"Shouldn't be so fat," Doyle wheezed. "I mean muscular," he added hurriedly, "muscular--big 'n strong 'n butch!"

Bodie arranged a rug at his side, a big bubble of laughter still filling him: Doyle made everything such fun, even piss awful situations like this. "One thing--the exercise has warmed me up." He rubbed his hands with anticipatory relish, even able to forget his freezing feet at the prospect of something to eat. "Where's the grub then?"

Doyle peered at the luminous figures on his watch. "'s only eight o'clock."

"So? I'm hungry."

"You're always hungry--don't you think we ought to wait till later?"

"Whatever for? Come on, let's get at it. Few sandwiches and some of that oxtail soup...what could be better?"

They munched in comparative silence, inexplicably cheerful under the circumstances. It had been a mad idea starting out in the first place, but with Cowley screaming for every agent he could get and the Dunnaby police equally glad to see the backs of the two maddeningly know-all agents who had walked in and all but taken over their small town for the last two days it had been impossible to stay when there was just the vaguest chance they could get through.

"Mind you," Bodie said, draining the last of his soup, "don't expect the Cow to be grateful. He wouldn't have been that even if we'd got there an hour ago."

Doyle nodded assent, realised Bodie could not see him and said, "Yes," then tapped Bodie's arm with his empty mug. "How about some more soup or have you hogged the lot?"

"I only had a soupcon," Bodie quipped happily, fumbling for the flask down by his right leg somewhere and ignoring Doyle's groan at his pun. He unscrewed the cork, felt around for Doyle's held-out mug and stuck one finger down into it.

"What are you doing?" Doyle said suspiciously.

"Makin' sure I don't pour it all over both of us, of course. Hold still, will you!"

Doyle sucked noisily at the hot liquid, mug held in one hand while he took Bodie's for him in the other. "Better not drink too much of this now."

"Why not?" Bodie put the flask away and put out a careful hand for his mug.

"Be glad of it later on tonight, maybe, 's gonna get a lot colder before morning. Don't want to keep gettin' out for a leak, either."

Bodie shuddered and muttered something so vulgar that Doyle decided to pretend he hadn't heard it. "Just be grateful you're not a woman," he said severely, acknowledging the sentiment behind the words if not their actual significance.

"I am--stuck in the back seat of a car with you all night-- spend most of me time fending you off, I shouldn't wonder. I've heard all about your naughty little ways. Hey, what's this?" He delved into the second plastic box.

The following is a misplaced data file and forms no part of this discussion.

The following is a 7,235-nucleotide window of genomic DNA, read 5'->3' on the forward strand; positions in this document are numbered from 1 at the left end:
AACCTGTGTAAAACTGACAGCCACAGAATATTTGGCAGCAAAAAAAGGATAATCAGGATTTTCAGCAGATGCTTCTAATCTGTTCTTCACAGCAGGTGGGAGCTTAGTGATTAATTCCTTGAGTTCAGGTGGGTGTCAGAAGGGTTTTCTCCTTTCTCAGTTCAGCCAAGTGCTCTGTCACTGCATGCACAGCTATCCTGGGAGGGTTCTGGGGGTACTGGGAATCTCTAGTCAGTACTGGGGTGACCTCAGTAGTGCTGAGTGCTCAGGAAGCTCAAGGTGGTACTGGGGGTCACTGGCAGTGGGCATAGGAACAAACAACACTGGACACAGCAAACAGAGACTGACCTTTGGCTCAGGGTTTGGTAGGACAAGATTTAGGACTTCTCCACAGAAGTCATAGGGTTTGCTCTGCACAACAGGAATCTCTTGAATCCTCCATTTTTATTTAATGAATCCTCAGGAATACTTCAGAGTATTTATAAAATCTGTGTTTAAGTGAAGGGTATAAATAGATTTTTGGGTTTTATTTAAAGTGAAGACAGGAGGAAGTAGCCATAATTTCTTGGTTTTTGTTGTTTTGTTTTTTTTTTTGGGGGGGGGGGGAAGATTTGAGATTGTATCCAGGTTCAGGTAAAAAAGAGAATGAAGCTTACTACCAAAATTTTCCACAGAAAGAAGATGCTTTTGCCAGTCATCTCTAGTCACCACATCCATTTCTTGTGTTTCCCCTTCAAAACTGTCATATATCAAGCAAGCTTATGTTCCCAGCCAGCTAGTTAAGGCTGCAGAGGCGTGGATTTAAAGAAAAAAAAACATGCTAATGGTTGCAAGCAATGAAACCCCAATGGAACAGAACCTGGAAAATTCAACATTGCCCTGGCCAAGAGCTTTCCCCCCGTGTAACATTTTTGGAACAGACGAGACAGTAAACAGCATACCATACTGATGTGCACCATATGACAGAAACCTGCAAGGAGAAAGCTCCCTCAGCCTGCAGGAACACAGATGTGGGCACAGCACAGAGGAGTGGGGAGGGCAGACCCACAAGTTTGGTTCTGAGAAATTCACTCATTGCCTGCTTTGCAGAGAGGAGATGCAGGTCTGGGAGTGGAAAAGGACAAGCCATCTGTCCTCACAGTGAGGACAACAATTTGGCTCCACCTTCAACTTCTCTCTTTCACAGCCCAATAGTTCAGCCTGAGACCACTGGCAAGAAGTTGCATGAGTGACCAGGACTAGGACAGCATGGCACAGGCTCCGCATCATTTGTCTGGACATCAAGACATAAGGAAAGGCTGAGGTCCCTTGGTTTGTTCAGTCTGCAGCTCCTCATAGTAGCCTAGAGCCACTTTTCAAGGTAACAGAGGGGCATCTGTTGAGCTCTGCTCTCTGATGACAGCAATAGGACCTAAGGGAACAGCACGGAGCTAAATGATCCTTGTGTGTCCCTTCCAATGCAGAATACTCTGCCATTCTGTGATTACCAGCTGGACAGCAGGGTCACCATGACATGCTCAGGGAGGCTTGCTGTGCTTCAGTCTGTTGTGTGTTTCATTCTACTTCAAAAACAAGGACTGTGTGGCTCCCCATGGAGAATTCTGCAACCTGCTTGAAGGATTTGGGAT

The sound of noisy chewing ensued and then Bodie said thickly, "'s a mince pie, that's what. Somebody back there loved us after all."

"Give us one then." Doyle held out a hand. "Glad to see the back of us, you mean."

"You sure you ought to? Full of cholesterol, these."

"I'm sure you ought not to eat the lot," Doyle retorted. "Mmm, lovely, all covered in sugar."

"Yeah." Bodie licked his own lips, suddenly sharply aware that only inches away Doyle's pink 'n sexy little tongue was engaged in scooping its own load of gritty sweetness. Mildly confused without wanting to track down why he said aloud, "I feel a lot better now."

"Me too. An' what do you mean, my naughty little ways?" Doyle demanded indignantly.

Bodie had been sure Doyle wouldn't be able to resist asking. He chuckled. "Shouldn't go out with my birds, should you! I heard all about you from Carol."

"Oh, Carol." Bodie could hear the smile in his partner's voice. "She's a bit of all right is your Carol. Wish I was with her now." He sighed fondly.

"No chance," Bodie told him. "It was me she invited over for Christmas dinner. Playin' hide 'n seek with the IRA's no substitute for Carol's mum's cookin' and a six foot tree."

"You're just a baby at heart. Put the mistletoe back at the station to good use though, didn't we?"

"They were queuein' up for us," Bodie agreed, "even the tea lady. Still, look at the standard of the opposition. Not much to boast about really. D'you realise it's Christmas Day tomorrow?"

"Course I realise it. Doesn't time fly when you've been enjoyin' yourself," Doyle said acidly.

"Yeah. Could've sworn it was nearly midsummer by now the days have gone by so fast up here in the snowy, Arctic wastes," Bodie agreed. He shivered. "You finished eating?"

"Yes, thanks."

"Good. Let's put the rug properly over us. I'm getting cold." His feet were rapidly losing all sensation.

"Are you?" Doyle sounded surprised. "Amount of clothes you wear I'd've thought you'd be nice and snug." But he took hold of the third rug and pulled it up higher.

Bodie adjusted his share, tucking it in around him and resisting the temptation to snuggle closer to the beautiful heat Doyle was putting out. "What d'you mean, amount of clothes? Got no more on than you have, mate."

"Thought you'd have a thermal vest and long johns on under that lot, knowing you. Wear your jumpers up to the chin too."

"Polonecks are comfortable, an' they look a damn sight neater than your tatty tee-shirts," Bodie defended himself. "You can use them to keep your ears warm, too." He unfolded his and drew it up, covering half his face.

"Some of us have enough hair to keep our heads warm," Doyle said smugly. "Thought you were getting a bit thin on top."

Bodie pulled the stretchy neck down again preparatory to a precise statement of his opinions when he decided against it and instead announced pathetically, "It's my feet that're so bloody cold. Think these wellies have got a hole in 'em."

"What?" Doyle came upright. "Have you got wet feet?"

He sounded positively accusing, a sure sign he was concerned. Bodie smiled to himself, determined to get his partner's full sympathy at the very least. "Well, my left one's wet," he said, adding bravely, "but I think the other one's dried out now so maybe it'll start warming up soon."

"Stupid fool," Doyle snapped."Get your bloody boots off now-- 'f you think I want to cope with you with frost bitten feet you must be crazy. Get 'em off."